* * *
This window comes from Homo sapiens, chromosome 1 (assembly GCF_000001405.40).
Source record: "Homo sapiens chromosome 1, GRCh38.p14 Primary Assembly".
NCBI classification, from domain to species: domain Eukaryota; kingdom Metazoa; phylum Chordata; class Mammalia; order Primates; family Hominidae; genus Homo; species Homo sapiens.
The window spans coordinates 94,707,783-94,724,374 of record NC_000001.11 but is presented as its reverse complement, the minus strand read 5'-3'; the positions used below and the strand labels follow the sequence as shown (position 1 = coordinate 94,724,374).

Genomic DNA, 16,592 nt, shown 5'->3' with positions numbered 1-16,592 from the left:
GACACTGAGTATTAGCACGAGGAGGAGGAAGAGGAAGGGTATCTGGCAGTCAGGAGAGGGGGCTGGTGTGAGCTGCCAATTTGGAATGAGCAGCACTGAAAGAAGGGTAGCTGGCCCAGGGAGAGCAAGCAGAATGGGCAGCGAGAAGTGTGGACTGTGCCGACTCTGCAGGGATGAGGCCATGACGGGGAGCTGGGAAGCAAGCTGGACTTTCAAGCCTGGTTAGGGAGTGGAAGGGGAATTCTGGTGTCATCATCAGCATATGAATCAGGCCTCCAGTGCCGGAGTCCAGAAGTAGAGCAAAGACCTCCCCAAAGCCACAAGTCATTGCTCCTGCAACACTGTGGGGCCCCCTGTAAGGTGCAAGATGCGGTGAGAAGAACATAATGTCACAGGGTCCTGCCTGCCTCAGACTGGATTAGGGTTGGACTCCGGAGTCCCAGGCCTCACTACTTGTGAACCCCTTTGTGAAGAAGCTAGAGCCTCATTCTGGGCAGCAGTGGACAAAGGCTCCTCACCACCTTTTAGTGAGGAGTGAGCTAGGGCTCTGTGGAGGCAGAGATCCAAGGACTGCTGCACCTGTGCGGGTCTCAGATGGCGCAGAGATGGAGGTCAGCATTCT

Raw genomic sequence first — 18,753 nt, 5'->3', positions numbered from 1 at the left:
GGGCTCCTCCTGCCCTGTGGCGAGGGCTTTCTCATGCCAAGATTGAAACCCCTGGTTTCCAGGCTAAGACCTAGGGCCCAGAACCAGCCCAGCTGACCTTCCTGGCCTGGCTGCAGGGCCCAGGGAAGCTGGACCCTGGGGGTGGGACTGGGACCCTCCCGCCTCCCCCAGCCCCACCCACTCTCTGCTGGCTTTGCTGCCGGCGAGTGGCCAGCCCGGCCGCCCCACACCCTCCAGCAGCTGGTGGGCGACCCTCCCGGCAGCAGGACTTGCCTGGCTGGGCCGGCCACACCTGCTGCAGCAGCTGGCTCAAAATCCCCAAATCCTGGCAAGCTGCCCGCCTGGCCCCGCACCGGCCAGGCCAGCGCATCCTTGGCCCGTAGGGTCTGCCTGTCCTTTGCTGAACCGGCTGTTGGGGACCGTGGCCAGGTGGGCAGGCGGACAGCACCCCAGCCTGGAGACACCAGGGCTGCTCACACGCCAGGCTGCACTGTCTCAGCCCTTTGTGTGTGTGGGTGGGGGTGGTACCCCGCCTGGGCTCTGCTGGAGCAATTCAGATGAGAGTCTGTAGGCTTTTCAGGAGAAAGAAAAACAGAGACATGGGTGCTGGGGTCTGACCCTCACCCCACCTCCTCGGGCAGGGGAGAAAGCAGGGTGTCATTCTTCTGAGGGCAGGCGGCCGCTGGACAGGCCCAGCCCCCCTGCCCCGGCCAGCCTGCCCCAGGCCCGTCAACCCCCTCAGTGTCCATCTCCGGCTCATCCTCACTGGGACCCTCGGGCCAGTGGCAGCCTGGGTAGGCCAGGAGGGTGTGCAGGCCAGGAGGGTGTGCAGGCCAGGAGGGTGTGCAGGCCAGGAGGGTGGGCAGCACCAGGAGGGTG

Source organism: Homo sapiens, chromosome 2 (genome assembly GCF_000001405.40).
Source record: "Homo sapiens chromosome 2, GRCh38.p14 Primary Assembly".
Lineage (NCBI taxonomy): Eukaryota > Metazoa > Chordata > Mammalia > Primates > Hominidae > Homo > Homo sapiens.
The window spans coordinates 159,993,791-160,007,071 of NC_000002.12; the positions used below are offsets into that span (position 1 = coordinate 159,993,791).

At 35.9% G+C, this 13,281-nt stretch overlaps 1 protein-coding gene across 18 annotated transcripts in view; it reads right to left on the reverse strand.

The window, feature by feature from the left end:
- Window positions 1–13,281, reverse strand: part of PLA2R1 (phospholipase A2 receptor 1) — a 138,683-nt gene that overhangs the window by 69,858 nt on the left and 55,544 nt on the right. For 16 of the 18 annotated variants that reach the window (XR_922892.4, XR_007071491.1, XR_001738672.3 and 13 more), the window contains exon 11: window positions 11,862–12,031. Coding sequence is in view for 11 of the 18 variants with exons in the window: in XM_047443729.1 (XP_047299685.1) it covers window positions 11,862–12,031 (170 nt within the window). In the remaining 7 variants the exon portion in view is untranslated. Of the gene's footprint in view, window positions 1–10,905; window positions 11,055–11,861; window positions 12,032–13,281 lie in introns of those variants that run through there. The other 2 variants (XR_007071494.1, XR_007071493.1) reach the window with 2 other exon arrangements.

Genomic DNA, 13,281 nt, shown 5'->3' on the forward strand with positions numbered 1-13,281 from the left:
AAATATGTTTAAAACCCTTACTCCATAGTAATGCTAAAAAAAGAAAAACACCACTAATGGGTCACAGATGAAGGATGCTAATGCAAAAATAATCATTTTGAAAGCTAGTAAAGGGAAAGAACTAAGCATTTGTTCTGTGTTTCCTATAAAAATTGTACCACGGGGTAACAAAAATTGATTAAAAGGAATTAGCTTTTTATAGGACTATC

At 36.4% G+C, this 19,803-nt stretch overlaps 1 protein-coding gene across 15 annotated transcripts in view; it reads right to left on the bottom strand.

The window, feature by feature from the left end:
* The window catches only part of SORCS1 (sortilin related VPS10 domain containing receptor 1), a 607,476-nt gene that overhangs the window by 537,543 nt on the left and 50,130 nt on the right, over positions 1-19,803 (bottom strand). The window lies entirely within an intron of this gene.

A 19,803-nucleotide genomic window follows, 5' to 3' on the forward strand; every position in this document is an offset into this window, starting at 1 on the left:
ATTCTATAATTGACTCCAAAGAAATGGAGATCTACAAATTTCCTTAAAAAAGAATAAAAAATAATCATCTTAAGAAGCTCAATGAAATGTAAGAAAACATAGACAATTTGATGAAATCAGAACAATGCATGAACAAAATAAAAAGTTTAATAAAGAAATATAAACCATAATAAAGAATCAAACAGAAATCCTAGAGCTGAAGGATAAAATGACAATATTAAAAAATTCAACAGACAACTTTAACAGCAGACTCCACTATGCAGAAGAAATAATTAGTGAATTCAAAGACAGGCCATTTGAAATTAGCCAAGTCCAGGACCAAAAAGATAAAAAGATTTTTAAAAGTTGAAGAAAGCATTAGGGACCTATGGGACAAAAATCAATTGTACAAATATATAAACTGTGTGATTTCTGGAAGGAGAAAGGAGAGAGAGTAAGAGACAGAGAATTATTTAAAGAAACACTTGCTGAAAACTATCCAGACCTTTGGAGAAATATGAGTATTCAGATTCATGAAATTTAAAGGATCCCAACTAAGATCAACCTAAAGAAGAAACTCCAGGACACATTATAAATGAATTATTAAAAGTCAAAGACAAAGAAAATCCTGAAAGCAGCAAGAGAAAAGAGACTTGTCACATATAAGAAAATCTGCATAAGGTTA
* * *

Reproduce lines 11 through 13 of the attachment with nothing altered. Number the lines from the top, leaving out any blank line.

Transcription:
Lineage (NCBI taxonomy): Eukaryota > Metazoa > Chordata > Mammalia > Primates > Hominidae > Homo > Homo sapiens.
The window spans coordinates 159,993,791-160,007,071 of NC_000002.12; the positions used below are offsets into that span (position 1 = coordinate 159,993,791).

At 35.9% G+C, this 13,281-nt stretch overlaps 1 protein-coding gene across 18 annotated transcripts in view; it reads right to left on the reverse strand.